The Metric SocietyOn the Quantification of the Social
The Metric Society
On the Quantification of the Social

In today’s world, numbers are in the ascendancy. Societies dominated by star ratings, scores, likes and lists are rapidly emerging, as data are collected on virtually every aspect of our lives. From annual university rankings, ratings agencies and fitness tracking technologies to our credit score and health status, everything and everybody is measured and evaluated.

In this important new book, Steffen Mau offers a critical analysis of this increasingly pervasive phenomenon. While the original intention behind the drive to quantify may have been to build trust and transparency, Mau shows how metrics have in fact become a form of social conditioning. The ubiquitous language of ranking and scoring has changed profoundly our perception of value and status. What is more, through quantification, our capacity for competition and comparison has expanded significantly – we can now measure ourselves against others in practically every area. The rise of quantification has created and strengthened social hierarchies, transforming qualitative differences into quantitative inequalities that play a decisive role in shaping the life chances of individuals.

This timely analysis of the pernicious impact of quantification will appeal to students and scholars across the social sciences, as well as anyone concerned by the cult of numbers and its impact on our lives and societies today.

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  • March 2019 (pb)
    March 2019 (hb)
  • 200 pages
  • 140 x 216 mm / 6 x 9 in
Available Formats
  • Hardback $64.95
  • 9781509530403
  • Paperback $22.95
  • 9781509530410
  • Open eBook $22.95
  • 9781509530434
Table of Contents
  • Introduction
  • 1. The Measurement of Social Value
  • What Does Quantification Mean?
  • The Calculative Practices of the Market
  • The State as Data Manager
  • Engines of Quantification: Digitalization and Economization
  • 2. Status Competition and the Power of Numbers
  • Dispositives of Comparison
  • Commensurability and Incommensurability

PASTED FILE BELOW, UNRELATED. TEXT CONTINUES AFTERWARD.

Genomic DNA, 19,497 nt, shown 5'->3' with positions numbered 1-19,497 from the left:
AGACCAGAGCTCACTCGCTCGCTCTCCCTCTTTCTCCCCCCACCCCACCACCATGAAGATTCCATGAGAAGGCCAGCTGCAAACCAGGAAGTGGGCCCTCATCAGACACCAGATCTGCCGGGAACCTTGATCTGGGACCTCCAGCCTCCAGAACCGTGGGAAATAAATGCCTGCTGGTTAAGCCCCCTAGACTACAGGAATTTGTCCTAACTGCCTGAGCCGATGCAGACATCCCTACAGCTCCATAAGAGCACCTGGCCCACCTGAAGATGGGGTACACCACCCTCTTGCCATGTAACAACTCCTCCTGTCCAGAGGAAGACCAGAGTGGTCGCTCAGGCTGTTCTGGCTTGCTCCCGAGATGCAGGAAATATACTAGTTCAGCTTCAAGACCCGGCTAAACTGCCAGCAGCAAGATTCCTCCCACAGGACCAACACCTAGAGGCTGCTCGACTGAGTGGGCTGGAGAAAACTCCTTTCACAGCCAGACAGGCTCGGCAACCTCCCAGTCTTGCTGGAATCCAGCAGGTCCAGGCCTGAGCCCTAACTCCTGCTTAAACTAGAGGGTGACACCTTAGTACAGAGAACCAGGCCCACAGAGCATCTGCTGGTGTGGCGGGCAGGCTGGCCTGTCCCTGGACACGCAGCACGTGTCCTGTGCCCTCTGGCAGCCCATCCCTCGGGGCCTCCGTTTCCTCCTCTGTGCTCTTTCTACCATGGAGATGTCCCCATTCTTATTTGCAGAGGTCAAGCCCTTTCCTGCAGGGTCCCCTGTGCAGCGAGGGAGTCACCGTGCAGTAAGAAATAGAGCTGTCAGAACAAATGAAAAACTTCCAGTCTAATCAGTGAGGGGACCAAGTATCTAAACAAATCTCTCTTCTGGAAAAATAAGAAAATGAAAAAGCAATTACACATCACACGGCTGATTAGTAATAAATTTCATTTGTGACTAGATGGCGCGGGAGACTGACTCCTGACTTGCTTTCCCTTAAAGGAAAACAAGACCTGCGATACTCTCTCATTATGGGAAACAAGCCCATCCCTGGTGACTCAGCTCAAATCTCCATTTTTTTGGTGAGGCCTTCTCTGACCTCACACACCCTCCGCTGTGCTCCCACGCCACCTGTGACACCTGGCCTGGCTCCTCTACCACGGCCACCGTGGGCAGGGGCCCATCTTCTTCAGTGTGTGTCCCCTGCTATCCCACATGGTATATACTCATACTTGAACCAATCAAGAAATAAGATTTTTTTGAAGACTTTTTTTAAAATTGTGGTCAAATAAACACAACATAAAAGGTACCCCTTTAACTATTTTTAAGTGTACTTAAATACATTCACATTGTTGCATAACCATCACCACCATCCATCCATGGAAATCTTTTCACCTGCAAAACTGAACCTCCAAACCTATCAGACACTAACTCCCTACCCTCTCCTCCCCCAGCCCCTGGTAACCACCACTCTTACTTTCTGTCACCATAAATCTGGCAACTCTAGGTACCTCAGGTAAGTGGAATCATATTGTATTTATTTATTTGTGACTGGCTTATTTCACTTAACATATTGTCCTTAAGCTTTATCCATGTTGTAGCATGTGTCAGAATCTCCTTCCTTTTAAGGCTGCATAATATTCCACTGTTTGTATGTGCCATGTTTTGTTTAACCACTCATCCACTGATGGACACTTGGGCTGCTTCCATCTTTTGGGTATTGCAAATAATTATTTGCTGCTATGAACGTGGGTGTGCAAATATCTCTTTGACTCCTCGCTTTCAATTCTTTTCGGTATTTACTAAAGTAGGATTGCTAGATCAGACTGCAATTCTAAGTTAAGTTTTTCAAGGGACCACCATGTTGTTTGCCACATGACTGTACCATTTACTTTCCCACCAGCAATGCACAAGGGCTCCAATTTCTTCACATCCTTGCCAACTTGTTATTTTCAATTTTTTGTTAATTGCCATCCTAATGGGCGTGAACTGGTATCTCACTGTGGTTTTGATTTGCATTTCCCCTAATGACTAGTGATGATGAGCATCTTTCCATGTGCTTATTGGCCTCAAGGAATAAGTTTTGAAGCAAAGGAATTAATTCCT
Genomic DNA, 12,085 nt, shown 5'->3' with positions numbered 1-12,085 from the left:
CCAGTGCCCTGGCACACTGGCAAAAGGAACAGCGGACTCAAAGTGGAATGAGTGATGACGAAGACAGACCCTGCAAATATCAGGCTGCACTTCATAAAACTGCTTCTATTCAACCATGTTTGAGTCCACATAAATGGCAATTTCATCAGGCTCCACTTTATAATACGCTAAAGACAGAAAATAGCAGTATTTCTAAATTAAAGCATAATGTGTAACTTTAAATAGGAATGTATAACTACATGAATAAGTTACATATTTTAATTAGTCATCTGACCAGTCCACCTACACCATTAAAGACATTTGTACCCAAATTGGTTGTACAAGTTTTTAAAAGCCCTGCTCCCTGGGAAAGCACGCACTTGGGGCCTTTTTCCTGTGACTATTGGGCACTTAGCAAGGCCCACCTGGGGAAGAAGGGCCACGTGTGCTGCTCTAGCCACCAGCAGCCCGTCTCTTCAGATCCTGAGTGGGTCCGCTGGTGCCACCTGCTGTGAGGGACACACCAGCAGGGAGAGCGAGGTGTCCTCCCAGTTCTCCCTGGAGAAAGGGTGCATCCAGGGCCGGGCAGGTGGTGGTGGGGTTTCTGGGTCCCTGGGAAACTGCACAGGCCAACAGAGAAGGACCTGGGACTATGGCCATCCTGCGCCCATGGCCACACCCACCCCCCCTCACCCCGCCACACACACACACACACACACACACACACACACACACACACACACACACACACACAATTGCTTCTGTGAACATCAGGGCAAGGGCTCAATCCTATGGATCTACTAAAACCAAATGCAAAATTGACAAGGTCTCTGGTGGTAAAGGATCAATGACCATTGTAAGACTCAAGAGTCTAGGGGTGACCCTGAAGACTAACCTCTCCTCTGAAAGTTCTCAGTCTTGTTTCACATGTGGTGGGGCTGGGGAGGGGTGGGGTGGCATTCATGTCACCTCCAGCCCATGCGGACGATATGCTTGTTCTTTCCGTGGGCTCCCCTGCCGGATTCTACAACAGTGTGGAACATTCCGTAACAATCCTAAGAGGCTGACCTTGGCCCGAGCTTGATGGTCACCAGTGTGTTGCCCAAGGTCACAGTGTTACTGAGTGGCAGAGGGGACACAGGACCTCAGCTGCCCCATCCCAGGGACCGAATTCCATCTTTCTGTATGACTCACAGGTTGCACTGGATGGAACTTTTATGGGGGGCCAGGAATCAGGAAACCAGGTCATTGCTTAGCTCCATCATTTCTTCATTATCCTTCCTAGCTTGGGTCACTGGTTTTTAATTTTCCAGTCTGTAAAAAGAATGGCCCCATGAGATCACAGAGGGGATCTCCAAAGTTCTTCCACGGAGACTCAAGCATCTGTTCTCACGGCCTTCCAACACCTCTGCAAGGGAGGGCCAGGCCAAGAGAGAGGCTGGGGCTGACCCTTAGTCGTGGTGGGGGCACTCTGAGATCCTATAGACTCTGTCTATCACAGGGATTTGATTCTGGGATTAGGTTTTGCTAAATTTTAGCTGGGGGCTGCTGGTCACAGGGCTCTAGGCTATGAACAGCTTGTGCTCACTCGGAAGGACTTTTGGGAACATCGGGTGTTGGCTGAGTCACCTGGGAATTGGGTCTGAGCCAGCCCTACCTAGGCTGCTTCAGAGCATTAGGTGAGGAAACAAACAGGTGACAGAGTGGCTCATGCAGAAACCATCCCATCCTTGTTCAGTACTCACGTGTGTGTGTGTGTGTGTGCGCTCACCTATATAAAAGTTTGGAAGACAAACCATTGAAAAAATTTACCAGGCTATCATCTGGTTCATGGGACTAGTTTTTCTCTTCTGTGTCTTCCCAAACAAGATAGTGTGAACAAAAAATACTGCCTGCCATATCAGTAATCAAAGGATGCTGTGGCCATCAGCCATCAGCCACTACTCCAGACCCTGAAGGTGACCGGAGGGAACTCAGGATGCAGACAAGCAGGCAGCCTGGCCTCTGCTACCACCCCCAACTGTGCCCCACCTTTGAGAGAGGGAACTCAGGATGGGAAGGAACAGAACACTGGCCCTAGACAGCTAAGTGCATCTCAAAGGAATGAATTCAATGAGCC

• New Horizons of Comparison
  • Registers of Comparison and Investive Status Work
  • 3. Hierarchization: Rankings and Ratings
  • Visibilization and the Creation of Difference
  • On Your Marks!
  • University Rankings
  • Here Today, Gone Tomorrow: The Market Power of Rating Agencies
  • 4. Classification: Scoring and Screening
  • Credit Scoring
  • Quantified Health Status
  • Mobility Value
  • 'Boost Your Score' Ð Academic Status Markers
  • Social Worth Investigations
  • 5. The Evaluation Cult: Stars and Points
  • Satisfaction Surveys
  • Evaluation Portals as Selectors
  • Peer-to-Peer Ratings
  • Professions in the Evaluative Spotlight
  • Like-Based Reputations on Social Media
  • 6. The Quantified Self: Charts and Graphs
  • Health, Exercise and Mood
  • The Collective Body
  • Motivation Techniques
  • 7. The Power of Nomination
  • The Nomination Power of the State
  • Performance Measurement and the Framing of Competition
  • The Nomination Power of Experts
  • Algorithmic Authority
  • Critique of Nomination Power
  • 8. Risks and Side Effects
  • Reactive Measurements
  • Loss of Professional Control
  • Loss of Time and Energy
  • Monoculture Versus Diversity
  • 9. Transparency and Discipline
  • Normative and Political Pressure
  • The Power of Feedback
  • Technical Surveillance in the Workplace
  • The New Tariff Systems
  • The Interdependence of Self- and External Surveillance
  • The Regime of Averages, Benchmarks and Body Images
  • 10. The Inequality Regime of Quantification
  • Establishment of Worth
  • Reputation Management
  • Collectives of Non-Equals
  • From Class Conflict to Individual Competition
  • Inescapability and Status Fluidity
  • Self-Reinforcing Effects
  • Bibliography
  • Index
About the Author

Steffen Mau is Professor of Macrosociology at the Humboldt University of Berlin.

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Reviews

 ‘In this brilliant book, Steffen Mau does not simply demonstrate the distortions that occur when excessive reliance is placed on statistical indicators, but shows how the current mania for measurement and quantification eats away at social relationships and even our sense of ourselves.’
Colin Crouch, Emeritus Professor at the University of Warwick

‘Mau, a leading expert on inequality in Europe, is tackling a question of growing significance: the relationship between quantification, status comparison and social competition. His probing analysis offers a fresh perspective for understanding the brave new world of self-monitoring we live in. It offers convincing explanations for current anxieties of performance that are fed by growing inequality and neoliberalism. Influential in Germany, this excellent book should find a wide readership in the English-reading public.’
Michèle Lamont, past President, American Sociological Association

"A timely, informative and appropriately pessimistic book."
Morning Star

 

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